Mobile applications that don’t load quickly don’t succeed. We recently worked with Twitter and Microsoft on their official Twitter application for Windows Phone 7 (WP7), and the Twitter application is all about users getting their timeline items quickly.
Loading speed also affects tombstone performance; tombstone is the term used to describe when an application is shutdown because it is deactivated. Deactivation can occur for a variety of reasons: a user hits the start button; or an application uses a launcher or chooser (except for the photo browser and camera). If your application is activated, it is like starting over again. You can see me and Jaime Rodriguez talk about tombstoning and its performance at a PDC 2010 session here.
To improve loading speed, I tried several serialization techniques for Windows Phone. We’ve been sharing our Lessons Learned with the dev community, and many of our discoveries are likely to make it into vNext apps.
Here are a few of the techniques:
Avoid Using ApplicationSettings (or don’t store too much data here)
IsolatedStorageSettings.ApplicationSettings is a dictionary-based storage, and it uses XML serialization under the hood. The first time you use it, it will load all settings stored in the dictionary. This isn’t very efficient since you will get data loaded on the main UI thread that you might not need. When I used this for Twitter, I was getting 8 second load time, which is much too long for a mobile application. If you take longer than 10 seconds to load (or show UI) while activating, the OS will shut your application down.
Use File-based Storage for Settings and Cache
I quickly moved to file-based storage in isolated storage. This gave me three benefits:
- Saving and loading can be done off the main UI thread. For Twitter, settings are loaded on the main UI thread while cached data (timeline, lists, etc.) is on a worker thread.
- The load and save can be split in separate files to further reduce the amount loaded or saved. Twitter has separate files for home timeline, mentions, messages, lists, etc. These are loaded on demand.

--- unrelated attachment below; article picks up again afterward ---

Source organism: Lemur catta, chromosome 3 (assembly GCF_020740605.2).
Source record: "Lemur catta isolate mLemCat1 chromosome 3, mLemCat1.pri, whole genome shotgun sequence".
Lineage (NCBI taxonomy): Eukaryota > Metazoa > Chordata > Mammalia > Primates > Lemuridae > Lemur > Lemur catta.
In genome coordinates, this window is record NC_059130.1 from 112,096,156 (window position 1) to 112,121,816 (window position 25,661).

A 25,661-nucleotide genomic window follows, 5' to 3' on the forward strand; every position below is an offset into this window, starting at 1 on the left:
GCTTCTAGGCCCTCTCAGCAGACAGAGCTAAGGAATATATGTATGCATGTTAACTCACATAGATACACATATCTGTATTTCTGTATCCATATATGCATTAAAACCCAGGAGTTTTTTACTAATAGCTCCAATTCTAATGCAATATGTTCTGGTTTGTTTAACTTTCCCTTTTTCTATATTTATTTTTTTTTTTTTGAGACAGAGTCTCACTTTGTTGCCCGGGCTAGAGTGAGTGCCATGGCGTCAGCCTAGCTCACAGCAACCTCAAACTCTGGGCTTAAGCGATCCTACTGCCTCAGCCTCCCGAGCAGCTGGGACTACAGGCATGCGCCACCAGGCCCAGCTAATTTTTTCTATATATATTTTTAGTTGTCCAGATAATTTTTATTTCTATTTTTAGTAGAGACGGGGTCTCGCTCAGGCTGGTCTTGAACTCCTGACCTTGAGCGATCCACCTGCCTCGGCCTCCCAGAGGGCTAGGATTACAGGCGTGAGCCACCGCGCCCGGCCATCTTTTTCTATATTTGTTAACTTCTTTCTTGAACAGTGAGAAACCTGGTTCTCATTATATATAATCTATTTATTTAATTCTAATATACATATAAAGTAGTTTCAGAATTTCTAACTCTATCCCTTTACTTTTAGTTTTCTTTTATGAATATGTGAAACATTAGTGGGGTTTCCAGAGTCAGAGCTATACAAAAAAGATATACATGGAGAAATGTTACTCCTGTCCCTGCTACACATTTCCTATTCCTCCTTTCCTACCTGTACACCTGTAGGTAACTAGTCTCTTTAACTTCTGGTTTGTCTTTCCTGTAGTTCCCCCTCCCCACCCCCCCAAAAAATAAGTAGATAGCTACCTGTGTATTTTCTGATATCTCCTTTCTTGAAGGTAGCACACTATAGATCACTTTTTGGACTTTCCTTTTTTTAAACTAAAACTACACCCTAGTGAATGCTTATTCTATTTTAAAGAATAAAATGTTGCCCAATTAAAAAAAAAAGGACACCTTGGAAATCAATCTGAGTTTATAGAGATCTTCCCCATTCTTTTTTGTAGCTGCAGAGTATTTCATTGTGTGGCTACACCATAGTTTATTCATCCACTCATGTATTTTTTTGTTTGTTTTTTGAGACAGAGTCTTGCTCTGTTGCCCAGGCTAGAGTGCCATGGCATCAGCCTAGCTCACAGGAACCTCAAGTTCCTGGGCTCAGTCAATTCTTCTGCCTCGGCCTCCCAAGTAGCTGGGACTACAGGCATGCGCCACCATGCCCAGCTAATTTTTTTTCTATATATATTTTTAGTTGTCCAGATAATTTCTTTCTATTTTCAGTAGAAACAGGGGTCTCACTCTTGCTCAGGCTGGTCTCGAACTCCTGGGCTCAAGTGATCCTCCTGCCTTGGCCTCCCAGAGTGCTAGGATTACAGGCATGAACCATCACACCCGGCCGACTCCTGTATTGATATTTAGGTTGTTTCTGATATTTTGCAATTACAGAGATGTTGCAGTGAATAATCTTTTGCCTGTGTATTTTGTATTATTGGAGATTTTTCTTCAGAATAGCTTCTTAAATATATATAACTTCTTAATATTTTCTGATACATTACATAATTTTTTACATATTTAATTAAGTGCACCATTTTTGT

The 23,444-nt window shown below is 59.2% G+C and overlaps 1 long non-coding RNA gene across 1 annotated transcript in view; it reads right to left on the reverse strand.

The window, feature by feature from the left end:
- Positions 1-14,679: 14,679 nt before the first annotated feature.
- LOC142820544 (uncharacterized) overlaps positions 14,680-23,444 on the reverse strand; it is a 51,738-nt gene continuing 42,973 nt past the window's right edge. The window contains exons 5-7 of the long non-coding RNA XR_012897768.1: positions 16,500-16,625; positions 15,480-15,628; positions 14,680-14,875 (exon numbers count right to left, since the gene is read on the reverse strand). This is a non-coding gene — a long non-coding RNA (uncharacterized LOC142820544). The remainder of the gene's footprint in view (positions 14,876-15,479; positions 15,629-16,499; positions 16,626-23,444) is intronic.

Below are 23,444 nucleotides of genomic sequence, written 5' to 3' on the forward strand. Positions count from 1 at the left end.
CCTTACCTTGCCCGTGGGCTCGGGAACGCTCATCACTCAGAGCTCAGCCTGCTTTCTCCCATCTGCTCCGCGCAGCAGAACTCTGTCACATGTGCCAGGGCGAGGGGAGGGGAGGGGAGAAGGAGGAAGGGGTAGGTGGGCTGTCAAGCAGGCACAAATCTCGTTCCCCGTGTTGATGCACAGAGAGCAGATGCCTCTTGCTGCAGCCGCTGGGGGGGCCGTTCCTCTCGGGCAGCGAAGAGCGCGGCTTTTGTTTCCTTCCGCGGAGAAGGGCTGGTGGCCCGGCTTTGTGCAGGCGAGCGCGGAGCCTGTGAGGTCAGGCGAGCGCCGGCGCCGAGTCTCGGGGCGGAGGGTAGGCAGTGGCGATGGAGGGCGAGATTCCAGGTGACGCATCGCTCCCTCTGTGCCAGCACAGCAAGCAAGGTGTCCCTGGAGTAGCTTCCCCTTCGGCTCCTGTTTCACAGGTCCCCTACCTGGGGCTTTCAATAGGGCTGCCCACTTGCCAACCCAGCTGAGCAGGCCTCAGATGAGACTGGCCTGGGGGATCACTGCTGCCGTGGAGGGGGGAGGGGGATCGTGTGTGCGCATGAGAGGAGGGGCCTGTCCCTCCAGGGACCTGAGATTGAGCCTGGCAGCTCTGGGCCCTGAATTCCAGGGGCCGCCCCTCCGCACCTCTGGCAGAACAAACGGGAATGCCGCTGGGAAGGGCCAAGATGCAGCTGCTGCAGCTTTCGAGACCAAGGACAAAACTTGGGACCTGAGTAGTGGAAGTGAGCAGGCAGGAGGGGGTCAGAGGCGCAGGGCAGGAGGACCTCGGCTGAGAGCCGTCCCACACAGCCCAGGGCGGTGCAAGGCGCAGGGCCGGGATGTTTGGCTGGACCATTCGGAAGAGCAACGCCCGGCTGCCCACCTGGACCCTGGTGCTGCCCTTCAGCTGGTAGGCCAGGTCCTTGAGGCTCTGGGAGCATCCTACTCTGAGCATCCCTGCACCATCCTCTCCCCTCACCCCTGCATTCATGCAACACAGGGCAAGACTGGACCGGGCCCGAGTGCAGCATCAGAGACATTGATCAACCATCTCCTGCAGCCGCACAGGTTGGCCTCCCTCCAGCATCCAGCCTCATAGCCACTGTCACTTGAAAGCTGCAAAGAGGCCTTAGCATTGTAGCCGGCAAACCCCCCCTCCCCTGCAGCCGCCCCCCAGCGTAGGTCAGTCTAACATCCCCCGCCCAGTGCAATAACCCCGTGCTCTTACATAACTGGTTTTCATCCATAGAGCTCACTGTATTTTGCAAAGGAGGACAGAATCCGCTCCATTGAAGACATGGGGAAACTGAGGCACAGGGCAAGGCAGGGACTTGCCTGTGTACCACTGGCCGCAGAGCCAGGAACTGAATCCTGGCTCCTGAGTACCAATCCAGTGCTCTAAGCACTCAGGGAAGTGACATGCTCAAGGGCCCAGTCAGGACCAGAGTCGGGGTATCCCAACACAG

- I can quickly change the serialization strategy and find the best one.
Use Binary Serialization
I went through several xml and json serializers, but the timeline loading still functioned like I was calling Twitter again for the data. I wanted to make sure the application really functioned like it was loading cached data, so we looked into why xml and json serialization were slow on the phone. It wasn’t isolated storage because the transfer speeds are fast, so we determined that it must be a CPU issue. Binary serialization allows us to avoid parsing and reflection, thus saving time spent on the CPU. It made a major difference for Twitter and in some cases more than 10 times faster loading times.
Implementing binary serialization is straight forward but can be tedious for a large objects. Here is how we implemented binary serialization for Twitter:
- All classes saved implement a custom interface ISerializeBinary. ISerializeBinary has Load and Save methods along with a FileVersion property.
- Load and Save methods use BinaryReader and BinaryWriter to load and save the objects.
- We wrote separate loading code for each file version since the file is read in order and not parsed like XML and JSON. Adding data to the middle of a binary file broke the existing loading code. To help branch the loading code, we used the FileVersion property that is read from the file.
- Method extensions on BinaryReader and BinaryWriter helped make the code easier to read and reuse.
Check out the sample for implementation and see how it runs on your phone. The charts below show the speeds on a pre-production LG phone.